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Colorado Spousal Maintenance Rules

Colorado Spousal Maintenance Rules

Colorado Spousal Maintenance Rules

Spousal maintenance (alimony) is often the most hotly contentious aspect of divorce in Colorado. In a spousal maintenance order, a judge directs the higher-earning spouse to pay monthly support to a lower-earning or non-earning spouse. Spousal maintenance orders are also sometime called “spousal support.” These payments are meant to prevent a sudden dramatic change in lifestyle for one spouse after the divorce.

Marriage is a legal contract between two individuals as well as an emotional bond. Breaking that contract causes legal repercussions that may include spousal maintenance payments.

Temporary Vs. Permanent Spousal Maintenance

If one spouse faces immediate financial hardship during the separation and divorce process, they may request temporary spousal maintenance payments until the finalization of the divorce. Once the judge issues the final decree, it may or may not include permanent spousal maintenance orders depending on the circumstances of the case. If the distribution of the spouse’s marital assets alleviates the spouse’s hardship, the judge may choose not to award further maintenance. Any maintenance ordered at the final hearing is called “permanent maintenance orders” even though they typically have a time limit.

Why Do Courts Order Spousal Maintenance in Colorado?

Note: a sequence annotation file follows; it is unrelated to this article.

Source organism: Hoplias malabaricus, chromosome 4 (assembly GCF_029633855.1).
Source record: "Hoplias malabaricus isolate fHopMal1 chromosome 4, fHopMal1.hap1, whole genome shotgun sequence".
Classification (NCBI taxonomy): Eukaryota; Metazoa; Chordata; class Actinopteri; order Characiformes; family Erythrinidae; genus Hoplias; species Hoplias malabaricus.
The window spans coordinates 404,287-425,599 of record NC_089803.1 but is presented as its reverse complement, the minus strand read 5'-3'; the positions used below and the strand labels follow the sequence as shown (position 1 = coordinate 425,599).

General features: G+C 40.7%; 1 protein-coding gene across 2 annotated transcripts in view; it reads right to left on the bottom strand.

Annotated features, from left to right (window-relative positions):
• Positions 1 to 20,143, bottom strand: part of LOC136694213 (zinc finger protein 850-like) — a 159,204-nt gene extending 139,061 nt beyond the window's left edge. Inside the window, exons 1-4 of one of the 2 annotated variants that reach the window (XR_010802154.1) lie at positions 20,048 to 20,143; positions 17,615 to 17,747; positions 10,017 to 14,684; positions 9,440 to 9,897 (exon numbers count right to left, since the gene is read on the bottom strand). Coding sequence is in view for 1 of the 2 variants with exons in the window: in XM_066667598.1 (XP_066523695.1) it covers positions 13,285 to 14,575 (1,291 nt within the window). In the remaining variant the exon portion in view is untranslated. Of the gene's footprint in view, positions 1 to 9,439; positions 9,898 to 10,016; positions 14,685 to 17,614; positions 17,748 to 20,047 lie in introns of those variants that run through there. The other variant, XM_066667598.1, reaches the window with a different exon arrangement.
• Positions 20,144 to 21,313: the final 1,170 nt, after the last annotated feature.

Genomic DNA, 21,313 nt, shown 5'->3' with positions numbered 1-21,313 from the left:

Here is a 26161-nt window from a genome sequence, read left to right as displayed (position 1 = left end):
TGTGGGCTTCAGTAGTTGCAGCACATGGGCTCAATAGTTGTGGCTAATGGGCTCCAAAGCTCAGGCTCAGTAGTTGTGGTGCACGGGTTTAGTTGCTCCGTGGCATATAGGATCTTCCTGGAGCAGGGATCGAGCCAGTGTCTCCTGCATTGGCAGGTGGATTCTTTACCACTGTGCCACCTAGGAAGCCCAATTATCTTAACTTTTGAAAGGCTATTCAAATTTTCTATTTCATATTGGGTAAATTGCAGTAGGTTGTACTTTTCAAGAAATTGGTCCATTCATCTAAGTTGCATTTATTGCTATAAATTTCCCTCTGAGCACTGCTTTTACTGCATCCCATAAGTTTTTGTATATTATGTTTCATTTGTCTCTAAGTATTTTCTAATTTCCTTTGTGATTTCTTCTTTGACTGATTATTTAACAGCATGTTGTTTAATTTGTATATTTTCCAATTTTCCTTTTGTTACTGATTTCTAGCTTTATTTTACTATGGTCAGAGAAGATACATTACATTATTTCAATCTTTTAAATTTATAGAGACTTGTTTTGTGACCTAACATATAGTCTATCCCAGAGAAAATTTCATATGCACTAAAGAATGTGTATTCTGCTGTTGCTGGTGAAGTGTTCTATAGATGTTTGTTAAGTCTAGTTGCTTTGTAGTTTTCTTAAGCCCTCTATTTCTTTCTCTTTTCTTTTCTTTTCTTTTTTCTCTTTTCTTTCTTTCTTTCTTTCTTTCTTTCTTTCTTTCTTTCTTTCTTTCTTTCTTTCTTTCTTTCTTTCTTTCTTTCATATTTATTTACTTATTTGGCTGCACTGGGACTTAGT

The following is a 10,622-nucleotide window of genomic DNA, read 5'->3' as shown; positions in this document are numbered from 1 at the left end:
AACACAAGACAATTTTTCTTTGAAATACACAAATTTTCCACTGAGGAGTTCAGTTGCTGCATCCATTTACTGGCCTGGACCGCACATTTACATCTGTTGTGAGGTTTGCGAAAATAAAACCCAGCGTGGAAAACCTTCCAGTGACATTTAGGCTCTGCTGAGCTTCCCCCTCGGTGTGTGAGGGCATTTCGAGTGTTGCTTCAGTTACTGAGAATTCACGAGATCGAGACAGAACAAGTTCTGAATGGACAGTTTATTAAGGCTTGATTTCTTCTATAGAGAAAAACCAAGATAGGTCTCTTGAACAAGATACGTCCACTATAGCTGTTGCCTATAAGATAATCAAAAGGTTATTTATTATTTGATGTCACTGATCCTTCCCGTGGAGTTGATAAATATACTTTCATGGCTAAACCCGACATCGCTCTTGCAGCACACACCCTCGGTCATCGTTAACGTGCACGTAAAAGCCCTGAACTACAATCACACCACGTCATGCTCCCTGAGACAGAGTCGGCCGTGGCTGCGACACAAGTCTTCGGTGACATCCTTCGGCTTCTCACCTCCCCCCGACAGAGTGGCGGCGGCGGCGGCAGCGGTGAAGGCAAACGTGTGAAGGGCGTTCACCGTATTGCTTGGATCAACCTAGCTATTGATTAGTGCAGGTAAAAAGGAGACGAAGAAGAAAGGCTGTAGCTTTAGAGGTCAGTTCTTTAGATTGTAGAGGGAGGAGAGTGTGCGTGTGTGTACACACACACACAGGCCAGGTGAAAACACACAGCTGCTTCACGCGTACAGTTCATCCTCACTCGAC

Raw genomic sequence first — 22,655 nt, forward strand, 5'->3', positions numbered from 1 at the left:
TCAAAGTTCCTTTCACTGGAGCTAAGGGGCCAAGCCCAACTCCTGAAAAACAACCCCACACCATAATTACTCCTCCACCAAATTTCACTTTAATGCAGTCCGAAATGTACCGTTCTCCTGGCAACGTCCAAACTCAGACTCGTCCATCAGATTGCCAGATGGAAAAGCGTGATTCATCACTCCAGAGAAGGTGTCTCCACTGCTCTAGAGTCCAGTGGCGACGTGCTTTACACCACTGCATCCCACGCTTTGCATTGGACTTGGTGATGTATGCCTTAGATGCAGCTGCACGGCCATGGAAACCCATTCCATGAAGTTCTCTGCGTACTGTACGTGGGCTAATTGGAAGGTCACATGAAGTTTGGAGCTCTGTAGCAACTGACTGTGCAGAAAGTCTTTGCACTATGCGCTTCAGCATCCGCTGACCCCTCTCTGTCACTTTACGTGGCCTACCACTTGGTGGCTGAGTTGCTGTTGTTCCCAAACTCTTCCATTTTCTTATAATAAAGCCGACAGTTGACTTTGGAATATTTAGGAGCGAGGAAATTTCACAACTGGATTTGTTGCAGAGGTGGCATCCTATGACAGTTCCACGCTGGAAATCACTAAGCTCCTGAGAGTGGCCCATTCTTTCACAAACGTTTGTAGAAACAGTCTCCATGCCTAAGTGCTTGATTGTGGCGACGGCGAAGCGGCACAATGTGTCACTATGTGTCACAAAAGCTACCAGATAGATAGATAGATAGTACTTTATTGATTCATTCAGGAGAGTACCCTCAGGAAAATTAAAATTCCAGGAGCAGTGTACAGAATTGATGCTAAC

A judge may award one spouse spousal maintenance during and after a divorce if the divorce will cause financial hardship or an alteration in the lifestyle they enjoyed during the marriage. There are specific circumstances that make an order for spousal maintenance appropriate in the eyes of Colorado family courts. For instance, spousal support may be in order if the following conditions existed during the marriage:

  • A spouse put their career or education goals on hold to support the other spouse through their education and career advancement
  • A spouse left the workplace or reduced their working hours to care for the children and the home
  • One spouse earns significantly less than the other and their share of the marital assets isn’t enough to support them
  • A spouse has young children to care for at home which prevents a full-time return to work
  • A spouse has aged out of the workforce, particularly after a long-term marriage
  • A spouse’s medical or mental health condition makes it difficult or impossible for them to support themselves

An award for spousal maintenance has a substantial impact on both parties after the divorce and is separate from child support orders. While child support is an automatic obligation under the law and follows a formula to calculate the amount and determine which parent pays and which is the recipient, spousal support is decided on an individual, case-by-case basis.

Is Spousal Maintenance Permanent in Colorado Divorces?

Only under rare circumstances does a judge order permanent spousal support in Colorado, for instance, after a long-term marriage when one spouse’s age or medical condition prevents them from working. In most cases, spousal support orders are rehabilitative, or put in place for a specific amount of time. During that time, the recipient must take steps to become self-sufficient by seeking employment, increasing their work hours, or furthering their education to secure a higher-paying position.

Call the Spousal Maintenance Lawyers at Ciancio Ciancio Brown, P.C.

If you’re facing spousal support orders in your divorce or seeking an order for temporary or permanent spousal maintenance, the Denver alimony and spousal support lawyers at Ciancio Ciancio Brown, P.C. are ready to put our decades of experience in this area of Colorado divorce law behind your case. Reach out to our spousal maintenance attorneys today to set up a consultation.